Today, er tonight actually, was my first attempt at Greek food and I now fully understand why this culture is so enthralled with food and feeding everyone: it takes forever to prepare! I'm sure there are quicker recipes, and it probably would have helped if I had decided to use only one recipe, but between preparation and actual cooking time, this is not your after-work throw-together dinner. It is, however, a wonderful after-work destressing-in-the-kitchen session. As I mentioned, I did not actually use only one recipe and I'm not sure if I even completely followed equal parts of the two that I selected. I was looking for a solid recipe to follow to make Mousaka, a beef and eggplant casserole that I've tried once from the little Ma and Pa Italian/Greek shop up the street from my apartment. When it came time to select the recipe, however, I couldn't find one clear enough to follow. One recipe on http://www.greekcuisine.com/ listed out the ingredients very well but never clarified exactly how long or at what temperature to cook everything. The other recipe, from http://www.greek-recipe.com/ explained the process quite well but the ingredient list was slightly different, including the omission of potatoes (which was included in the Ma and Pa version and is very, very tasty). The Greek-recipe site noted that the inclusion of potatoes is a Macedonian version but did not clarify where exactly the potatoes went. I suppose the improvising between two recipes makes this a noblecita original! Or, considering the origin, a "noblakis" original.
2 large (or about 1 1/2 lbs) eggplants
1 1/2 lbs potatoes
1 1/2 lbs ground beef
1 medium to large onion, diced
4 cloves garlic, minced
3 tomatoes, diced
1 tsp cinnamon
1 tsp oregano
1 tsp parsley
1/4 cup grated Parmesan cheese
4 tbsp butter
6 tbsp flour
2 cups milk
2 eggs, lightly beaten
1/4 cup grated Pecorino Romano cheese
1 tsp salt, additional to taste
Dash of nutmeg
Lots of olive oil
Slice potatoes and eggplant into 1/4" to 1/3" rounds. Submerge eggplant in salted water for approximately 30 minutes. After 30 minutes, remove, rinse, and pat dry.
Fry potato and eggplant slices, a few at a time, until golden brown on both sides. Remove from pan and place on paper towels to remove excess oil.
Preheat oven to 350* F. Lightly coat a 13x9 casserole dish with cooking spray, or a deep 8x9 dish for thicker results.
For meat mixture: In a separate large skillet, heat approximately 2-3 tbsp olive oil and saute onion and garlic until tender. Add ground beef and cook until almost completely browned. Add tomatoes, oregano, parsley, and salt and pepper, stir to combine and simmer for approximately 20 minutes. Add Parmesan and stir to combine.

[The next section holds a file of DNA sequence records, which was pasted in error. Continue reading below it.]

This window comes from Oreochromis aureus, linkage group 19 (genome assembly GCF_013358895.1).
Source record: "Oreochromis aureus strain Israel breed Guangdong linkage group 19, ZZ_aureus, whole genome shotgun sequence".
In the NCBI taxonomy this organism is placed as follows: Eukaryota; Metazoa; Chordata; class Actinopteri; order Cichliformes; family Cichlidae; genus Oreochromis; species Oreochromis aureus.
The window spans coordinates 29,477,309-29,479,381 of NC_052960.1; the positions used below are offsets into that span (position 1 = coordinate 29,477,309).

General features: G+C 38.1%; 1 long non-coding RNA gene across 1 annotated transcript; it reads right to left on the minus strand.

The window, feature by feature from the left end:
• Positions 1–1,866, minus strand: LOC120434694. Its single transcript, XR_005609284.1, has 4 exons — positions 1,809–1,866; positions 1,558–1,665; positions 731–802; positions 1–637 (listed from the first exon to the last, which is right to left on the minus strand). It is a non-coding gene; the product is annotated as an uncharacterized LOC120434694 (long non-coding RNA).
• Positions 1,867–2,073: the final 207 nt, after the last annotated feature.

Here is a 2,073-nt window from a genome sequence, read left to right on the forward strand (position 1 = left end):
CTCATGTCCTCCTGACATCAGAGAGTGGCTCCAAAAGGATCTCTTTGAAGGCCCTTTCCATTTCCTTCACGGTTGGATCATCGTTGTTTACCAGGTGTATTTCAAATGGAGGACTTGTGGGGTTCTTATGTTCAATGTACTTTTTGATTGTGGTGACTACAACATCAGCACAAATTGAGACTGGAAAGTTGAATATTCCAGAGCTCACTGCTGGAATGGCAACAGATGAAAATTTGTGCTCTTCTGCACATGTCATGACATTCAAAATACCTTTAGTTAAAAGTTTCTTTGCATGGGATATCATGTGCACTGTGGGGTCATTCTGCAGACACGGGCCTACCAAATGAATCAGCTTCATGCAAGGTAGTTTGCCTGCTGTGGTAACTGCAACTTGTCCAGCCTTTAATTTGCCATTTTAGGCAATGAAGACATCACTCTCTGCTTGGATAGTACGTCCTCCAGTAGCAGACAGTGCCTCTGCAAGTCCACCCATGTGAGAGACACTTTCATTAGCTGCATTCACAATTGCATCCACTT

For bechamel sauce: In a medium sauce pan, melt butter on low heat. Add flour, 1 tsp salt, pepper, and nutmeg, and stir until well-combined. Remove from heat and gradually whisk in milk. Return to heat and cook, stirring constantly, until thick and smooth. Remove from heat and add eggs. Whisk to combine. Add Pecorino Romano and stir again.
Assemble dish by laying one layer of potato slices in the bottom of the casserole dish. Top with one layer of eggplant. Add approximately a third to half of the meat mixture (depending on how thick your mousaka will be). Repeat layers. Top with bechamel sauce. Bake for approximately 1 hour or until sauce has formed a golden crust. Let stand 5 minutes; dish should be dry enough to keep the layers intact when serving.
This recipe is the definition of approximation! I tossed spices in to the meat mixture until it looked good. The necessity here is to taste once the meat has browned. Let it simmer, then taste and decide if you need to season up or down. Most recipes I saw called for Kefalotiri cheese, but I couldn't find that at my grocery store. When I researched what kind of cheese it is, I read that it's supposedly a hard, aged cheese that can be substituted for Pecorino Romano, or some recipes swapped it for Parmesan. I had both so I used them both (I love cheese, why not throw it in?!). Probably the one suggestion I would make to for this recipe is to slice the eggplant a little thicker and try dehydrating a little more. I think the slices I used broke down a little too far in the frying process and then even more while baking. I'll have to try this theory out next time, but I have to admit I still like the results I got the first time around.
Sadly enough, my first attempt does not plate very well. The casserole is dry enough so that the layers do stay intact when I cut into it but there's something about the sheen of eggplant mixed in that a cut-away view just is not appetizing. Still, I'm back to that savory comfort-food feeling; the subtle salty of the bechamel sauce combined with the mild warmth of the spices in the ground beef, the starch of the potatoes and the organic silkiness of the eggplant, they pull together for a very satisfying meal... I know "organic silkiness" is not a phrase you hear every day. Follow this recipe and you'll know what I mean.